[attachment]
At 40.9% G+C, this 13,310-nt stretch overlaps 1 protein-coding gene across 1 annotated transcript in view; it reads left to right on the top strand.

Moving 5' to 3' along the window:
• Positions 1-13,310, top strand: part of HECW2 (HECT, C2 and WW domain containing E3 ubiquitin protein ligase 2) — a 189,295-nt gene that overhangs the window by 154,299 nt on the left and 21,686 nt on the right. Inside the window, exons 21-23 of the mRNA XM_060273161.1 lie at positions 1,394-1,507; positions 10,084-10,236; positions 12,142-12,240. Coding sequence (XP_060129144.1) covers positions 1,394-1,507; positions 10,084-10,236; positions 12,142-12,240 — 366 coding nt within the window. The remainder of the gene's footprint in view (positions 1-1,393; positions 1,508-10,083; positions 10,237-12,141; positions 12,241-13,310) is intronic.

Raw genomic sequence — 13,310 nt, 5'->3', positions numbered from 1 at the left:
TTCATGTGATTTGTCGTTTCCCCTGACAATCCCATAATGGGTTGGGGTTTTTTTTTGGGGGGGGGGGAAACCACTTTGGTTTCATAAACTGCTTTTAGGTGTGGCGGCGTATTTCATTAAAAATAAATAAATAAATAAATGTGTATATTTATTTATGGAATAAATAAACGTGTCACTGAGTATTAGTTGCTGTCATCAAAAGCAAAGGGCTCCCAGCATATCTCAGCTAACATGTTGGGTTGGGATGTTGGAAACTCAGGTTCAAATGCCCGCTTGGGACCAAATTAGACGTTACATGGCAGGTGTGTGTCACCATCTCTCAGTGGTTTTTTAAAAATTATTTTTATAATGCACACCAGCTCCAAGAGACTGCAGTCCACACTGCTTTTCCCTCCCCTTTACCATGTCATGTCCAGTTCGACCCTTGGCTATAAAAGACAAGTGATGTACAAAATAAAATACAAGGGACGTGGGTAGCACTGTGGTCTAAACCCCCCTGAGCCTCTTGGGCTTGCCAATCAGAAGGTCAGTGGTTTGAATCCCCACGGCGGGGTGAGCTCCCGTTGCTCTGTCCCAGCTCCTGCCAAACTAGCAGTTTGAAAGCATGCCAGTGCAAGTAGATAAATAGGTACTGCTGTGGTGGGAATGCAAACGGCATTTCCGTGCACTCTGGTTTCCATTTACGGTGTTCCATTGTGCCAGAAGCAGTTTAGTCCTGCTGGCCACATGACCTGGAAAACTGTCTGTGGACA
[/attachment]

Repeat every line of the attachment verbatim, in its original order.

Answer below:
At 40.9% G+C, this 13,310-nt stretch overlaps 1 protein-coding gene across 1 annotated transcript in view; it reads left to right on the top strand.

Moving 5' to 3' along the window:
• Positions 1-13,310, top strand: part of HECW2 (HECT, C2 and WW domain containing E3 ubiquitin protein ligase 2) — a 189,295-nt gene that overhangs the window by 154,299 nt on the left and 21,686 nt on the right. Inside the window, exons 21-23 of the mRNA XM_060273161.1 lie at positions 1,394-1,507; positions 10,084-10,236; positions 12,142-12,240. Coding sequence (XP_060129144.1) covers positions 1,394-1,507; positions 10,084-10,236; positions 12,142-12,240 — 366 coding nt within the window. The remainder of the gene's footprint in view (positions 1-1,393; positions 1,508-10,083; positions 10,237-12,141; positions 12,241-13,310) is intronic.

Raw genomic sequence — 13,310 nt, 5'->3', positions numbered from 1 at the left:
TTCATGTGATTTGTCGTTTCCCCTGACAATCCCATAATGGGTTGGGGTTTTTTTTTGGGGGGGGGGGAAACCACTTTGGTTTCATAAACTGCTTTTAGGTGTGGCGGCGTATTTCATTAAAAATAAATAAATAAATAAATGTGTATATTTATTTATGGAATAAATAAACGTGTCACTGAGTATTAGTTGCTGTCATCAAAAGCAAAGGGCTCCCAGCATATCTCAGCTAACATGTTGGGTTGGGATGTTGGAAACTCAGGTTCAAATGCCCGCTTGGGACCAAATTAGACGTTACATGGCAGGTGTGTGTCACCATCTCTCAGTGGTTTTTTAAAAATTATTTTTATAATGCACACCAGCTCCAAGAGACTGCAGTCCACACTGCTTTTCCCTCCCCTTTACCATGTCATGTCCAGTTCGACCCTTGGCTATAAAAGACAAGTGATGTACAAAATAAAATACAAGGGACGTGGGTAGCACTGTGGTCTAAACCCCCCTGAGCCTCTTGGGCTTGCCAATCAGAAGGTCAGTGGTTTGAATCCCCACGGCGGGGTGAGCTCCCGTTGCTCTGTCCCAGCTCCTGCCAAACTAGCAGTTTGAAAGCATGCCAGTGCAAGTAGATAAATAGGTACTGCTGTGGTGGGAATGCAAACGGCATTTCCGTGCACTCTGGTTTCCATTTACGGTGTTCCATTGTGCCAGAAGCAGTTTAGTCCTGCTGGCCACATGACCTGGAAAACTGTCTGTGGACA